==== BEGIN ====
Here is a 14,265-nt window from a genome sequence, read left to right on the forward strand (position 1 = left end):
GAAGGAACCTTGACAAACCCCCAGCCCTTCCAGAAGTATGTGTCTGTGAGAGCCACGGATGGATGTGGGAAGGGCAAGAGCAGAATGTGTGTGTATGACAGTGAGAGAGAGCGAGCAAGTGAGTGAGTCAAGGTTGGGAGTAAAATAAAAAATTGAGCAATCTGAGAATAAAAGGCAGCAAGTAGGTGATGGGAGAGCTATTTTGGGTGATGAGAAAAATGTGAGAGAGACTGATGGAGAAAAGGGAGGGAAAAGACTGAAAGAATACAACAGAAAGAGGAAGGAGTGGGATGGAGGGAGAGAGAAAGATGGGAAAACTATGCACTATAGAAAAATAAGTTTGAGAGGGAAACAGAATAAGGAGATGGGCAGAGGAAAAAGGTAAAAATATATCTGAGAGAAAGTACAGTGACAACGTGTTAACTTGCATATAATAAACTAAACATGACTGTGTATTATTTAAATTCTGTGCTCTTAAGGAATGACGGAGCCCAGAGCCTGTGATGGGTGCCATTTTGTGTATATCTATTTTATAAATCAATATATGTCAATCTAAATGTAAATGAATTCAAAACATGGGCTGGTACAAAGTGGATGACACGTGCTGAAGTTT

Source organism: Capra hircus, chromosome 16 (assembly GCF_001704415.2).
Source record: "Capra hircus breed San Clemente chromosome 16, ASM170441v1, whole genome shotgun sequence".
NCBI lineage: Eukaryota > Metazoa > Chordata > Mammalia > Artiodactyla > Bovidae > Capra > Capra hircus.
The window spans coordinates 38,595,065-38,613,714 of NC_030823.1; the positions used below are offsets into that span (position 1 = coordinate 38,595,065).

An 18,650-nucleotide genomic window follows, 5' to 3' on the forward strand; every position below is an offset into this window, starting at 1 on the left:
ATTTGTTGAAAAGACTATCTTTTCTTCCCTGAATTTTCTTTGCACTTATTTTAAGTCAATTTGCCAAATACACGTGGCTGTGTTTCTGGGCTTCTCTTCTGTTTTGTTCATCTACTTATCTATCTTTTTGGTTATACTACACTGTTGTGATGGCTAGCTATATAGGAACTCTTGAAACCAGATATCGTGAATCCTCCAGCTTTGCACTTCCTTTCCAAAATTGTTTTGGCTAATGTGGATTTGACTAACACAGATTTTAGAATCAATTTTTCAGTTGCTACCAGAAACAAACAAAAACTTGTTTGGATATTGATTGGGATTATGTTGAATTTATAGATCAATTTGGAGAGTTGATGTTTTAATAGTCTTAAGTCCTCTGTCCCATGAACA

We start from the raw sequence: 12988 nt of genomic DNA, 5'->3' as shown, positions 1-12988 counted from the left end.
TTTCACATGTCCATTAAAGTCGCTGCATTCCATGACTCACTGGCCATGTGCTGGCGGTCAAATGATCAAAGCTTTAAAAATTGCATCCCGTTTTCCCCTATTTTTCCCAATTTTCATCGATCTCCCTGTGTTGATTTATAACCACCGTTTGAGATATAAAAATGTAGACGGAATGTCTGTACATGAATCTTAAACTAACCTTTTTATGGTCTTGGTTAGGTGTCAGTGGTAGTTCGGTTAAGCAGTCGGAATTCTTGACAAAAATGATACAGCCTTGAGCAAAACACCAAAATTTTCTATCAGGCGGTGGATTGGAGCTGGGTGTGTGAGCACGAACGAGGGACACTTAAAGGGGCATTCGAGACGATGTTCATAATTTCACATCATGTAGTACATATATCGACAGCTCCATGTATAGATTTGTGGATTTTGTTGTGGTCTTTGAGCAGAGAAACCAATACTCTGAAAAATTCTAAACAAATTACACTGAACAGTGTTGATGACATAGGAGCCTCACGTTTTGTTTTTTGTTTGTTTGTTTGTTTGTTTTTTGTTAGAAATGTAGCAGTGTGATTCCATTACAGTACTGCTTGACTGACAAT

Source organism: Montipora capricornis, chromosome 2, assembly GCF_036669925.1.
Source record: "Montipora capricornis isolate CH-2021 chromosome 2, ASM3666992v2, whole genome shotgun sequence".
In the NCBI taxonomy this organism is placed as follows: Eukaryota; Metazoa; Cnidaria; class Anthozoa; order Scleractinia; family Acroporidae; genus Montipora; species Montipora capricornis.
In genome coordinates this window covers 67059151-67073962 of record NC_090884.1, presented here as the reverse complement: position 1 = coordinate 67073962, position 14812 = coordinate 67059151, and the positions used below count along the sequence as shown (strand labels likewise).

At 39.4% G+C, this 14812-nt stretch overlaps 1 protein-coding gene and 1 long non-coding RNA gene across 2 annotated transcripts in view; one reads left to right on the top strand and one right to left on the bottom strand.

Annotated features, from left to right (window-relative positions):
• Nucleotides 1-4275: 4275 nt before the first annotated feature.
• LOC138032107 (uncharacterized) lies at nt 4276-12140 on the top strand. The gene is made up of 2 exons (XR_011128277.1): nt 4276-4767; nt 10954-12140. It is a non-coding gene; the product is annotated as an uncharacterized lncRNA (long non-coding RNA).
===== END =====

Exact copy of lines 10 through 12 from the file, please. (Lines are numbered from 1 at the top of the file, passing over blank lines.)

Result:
TTTCACATGTCCATTAAAGTCGCTGCATTCCATGACTCACTGGCCATGTGCTGGCGGTCAAATGATCAAAGCTTTAAAAATTGCATCCCGTTTTCCCCTATTTTTCCCAATTTTCATCGATCTCCCTGTGTTGATTTATAACCACCGTTTGAGATATAAAAATGTAGACGGAATGTCTGTACATGAATCTTAAACTAACCTTTTTATGGTCTTGGTTAGGTGTCAGTGGTAGTTCGGTTAAGCAGTCGGAATTCTTGACAAAAATGATACAGCCTTGAGCAAAACACCAAAATTTTCTATCAGGCGGTGGATTGGAGCTGGGTGTGTGAGCACGAACGAGGGACACTTAAAGGGGCATTCGAGACGATGTTCATAATTTCACATCATGTAGTACATATATCGACAGCTCCATGTATAGATTTGTGGATTTTGTTGTGGTCTTTGAGCAGAGAAACCAATACTCTGAAAAATTCTAAACAAATTACACTGAACAGTGTTGATGACATAGGAGCCTCACGTTTTGTTTTTTGTTTGTTTGTTTGTTTGTTTTTTGTTAGAAATGTAGCAGTGTGATTCCATTACAGTACTGCTTGACTGACAAT

Source organism: Montipora capricornis, chromosome 2, assembly GCF_036669925.1.
Source record: "Montipora capricornis isolate CH-2021 chromosome 2, ASM3666992v2, whole genome shotgun sequence".